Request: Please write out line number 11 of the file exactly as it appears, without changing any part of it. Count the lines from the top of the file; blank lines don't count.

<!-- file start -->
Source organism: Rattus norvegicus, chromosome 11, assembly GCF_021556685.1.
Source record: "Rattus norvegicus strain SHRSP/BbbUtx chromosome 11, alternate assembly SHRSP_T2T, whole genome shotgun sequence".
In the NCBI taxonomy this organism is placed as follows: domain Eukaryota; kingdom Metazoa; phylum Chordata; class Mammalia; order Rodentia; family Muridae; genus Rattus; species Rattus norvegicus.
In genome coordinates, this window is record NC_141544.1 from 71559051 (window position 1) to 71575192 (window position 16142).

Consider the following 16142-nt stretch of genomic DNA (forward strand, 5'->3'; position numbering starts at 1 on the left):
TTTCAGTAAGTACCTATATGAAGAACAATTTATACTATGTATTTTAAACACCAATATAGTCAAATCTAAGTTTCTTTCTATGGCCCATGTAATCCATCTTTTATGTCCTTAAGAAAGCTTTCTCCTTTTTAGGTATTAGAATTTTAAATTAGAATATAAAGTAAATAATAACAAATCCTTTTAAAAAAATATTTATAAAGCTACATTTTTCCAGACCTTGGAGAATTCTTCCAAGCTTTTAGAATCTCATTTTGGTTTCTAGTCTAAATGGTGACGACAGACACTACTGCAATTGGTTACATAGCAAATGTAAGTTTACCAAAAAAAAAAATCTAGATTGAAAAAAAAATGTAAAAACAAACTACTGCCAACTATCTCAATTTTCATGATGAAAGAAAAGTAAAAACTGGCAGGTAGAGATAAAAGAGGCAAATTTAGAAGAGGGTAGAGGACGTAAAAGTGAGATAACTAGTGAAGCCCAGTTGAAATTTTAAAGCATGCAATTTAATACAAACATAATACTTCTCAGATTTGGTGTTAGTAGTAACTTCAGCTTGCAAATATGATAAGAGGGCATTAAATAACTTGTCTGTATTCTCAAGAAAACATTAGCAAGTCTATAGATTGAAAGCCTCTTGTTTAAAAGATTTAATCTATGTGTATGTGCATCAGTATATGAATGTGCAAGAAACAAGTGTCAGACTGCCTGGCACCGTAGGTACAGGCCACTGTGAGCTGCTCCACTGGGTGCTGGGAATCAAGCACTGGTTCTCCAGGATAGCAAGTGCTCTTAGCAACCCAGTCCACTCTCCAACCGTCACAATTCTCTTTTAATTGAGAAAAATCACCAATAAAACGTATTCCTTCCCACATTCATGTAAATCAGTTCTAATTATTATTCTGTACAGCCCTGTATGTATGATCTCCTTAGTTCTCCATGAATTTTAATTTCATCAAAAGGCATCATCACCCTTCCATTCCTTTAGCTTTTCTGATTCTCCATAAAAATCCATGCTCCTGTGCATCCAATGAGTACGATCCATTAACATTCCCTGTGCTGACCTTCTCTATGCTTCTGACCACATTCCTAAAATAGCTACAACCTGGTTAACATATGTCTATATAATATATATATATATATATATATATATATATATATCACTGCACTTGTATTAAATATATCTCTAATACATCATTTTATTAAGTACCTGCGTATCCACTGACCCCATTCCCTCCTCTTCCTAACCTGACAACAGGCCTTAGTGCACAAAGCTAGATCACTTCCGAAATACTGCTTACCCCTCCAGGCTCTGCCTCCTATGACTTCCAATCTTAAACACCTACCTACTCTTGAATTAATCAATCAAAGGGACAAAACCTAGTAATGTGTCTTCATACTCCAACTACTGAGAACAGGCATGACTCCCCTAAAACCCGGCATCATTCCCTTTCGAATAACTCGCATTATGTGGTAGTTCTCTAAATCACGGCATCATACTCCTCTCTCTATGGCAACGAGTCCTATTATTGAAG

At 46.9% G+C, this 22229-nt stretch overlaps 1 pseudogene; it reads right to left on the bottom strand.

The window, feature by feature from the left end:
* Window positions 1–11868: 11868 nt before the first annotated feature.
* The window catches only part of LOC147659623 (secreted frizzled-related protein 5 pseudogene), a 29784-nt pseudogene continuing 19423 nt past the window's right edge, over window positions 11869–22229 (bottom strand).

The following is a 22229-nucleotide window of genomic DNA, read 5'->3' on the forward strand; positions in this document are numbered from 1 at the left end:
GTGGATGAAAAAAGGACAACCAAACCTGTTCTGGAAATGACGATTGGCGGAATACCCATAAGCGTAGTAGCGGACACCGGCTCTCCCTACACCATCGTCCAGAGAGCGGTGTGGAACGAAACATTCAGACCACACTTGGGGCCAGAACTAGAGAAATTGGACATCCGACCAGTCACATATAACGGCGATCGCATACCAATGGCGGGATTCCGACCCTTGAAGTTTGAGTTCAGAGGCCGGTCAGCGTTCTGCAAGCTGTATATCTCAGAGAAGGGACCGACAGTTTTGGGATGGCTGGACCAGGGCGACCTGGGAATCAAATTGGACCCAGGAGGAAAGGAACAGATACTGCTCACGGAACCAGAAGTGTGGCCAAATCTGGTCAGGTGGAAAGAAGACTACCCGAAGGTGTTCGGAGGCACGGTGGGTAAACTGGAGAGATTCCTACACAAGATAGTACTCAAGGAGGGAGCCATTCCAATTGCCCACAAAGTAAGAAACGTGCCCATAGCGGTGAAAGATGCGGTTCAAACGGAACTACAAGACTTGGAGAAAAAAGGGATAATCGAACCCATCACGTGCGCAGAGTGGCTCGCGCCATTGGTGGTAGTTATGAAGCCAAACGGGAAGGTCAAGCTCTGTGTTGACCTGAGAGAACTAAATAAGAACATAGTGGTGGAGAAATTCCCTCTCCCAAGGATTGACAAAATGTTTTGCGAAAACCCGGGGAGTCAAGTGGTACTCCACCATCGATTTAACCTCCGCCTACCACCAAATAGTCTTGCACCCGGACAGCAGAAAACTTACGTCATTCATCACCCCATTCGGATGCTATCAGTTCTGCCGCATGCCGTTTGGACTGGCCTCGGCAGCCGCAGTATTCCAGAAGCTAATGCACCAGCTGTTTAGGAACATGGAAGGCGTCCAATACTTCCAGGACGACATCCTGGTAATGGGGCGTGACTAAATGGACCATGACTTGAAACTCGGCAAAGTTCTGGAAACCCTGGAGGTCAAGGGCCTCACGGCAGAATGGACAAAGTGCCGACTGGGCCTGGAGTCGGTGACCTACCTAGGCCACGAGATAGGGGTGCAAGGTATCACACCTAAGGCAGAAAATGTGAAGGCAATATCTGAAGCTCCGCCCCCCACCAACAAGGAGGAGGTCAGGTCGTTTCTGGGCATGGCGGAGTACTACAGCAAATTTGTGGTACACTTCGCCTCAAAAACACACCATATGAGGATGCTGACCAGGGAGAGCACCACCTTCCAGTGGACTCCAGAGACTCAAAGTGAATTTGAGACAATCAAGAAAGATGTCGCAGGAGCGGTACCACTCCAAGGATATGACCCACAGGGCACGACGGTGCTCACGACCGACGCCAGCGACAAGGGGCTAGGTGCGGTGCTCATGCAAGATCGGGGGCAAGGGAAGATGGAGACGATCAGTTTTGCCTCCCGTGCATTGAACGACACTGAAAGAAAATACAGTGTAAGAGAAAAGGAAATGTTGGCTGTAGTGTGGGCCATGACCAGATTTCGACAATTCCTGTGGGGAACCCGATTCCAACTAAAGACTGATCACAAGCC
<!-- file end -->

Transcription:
The following is a 22229-nucleotide window of genomic DNA, read 5'->3' on the forward strand; positions in this document are numbered from 1 at the left end: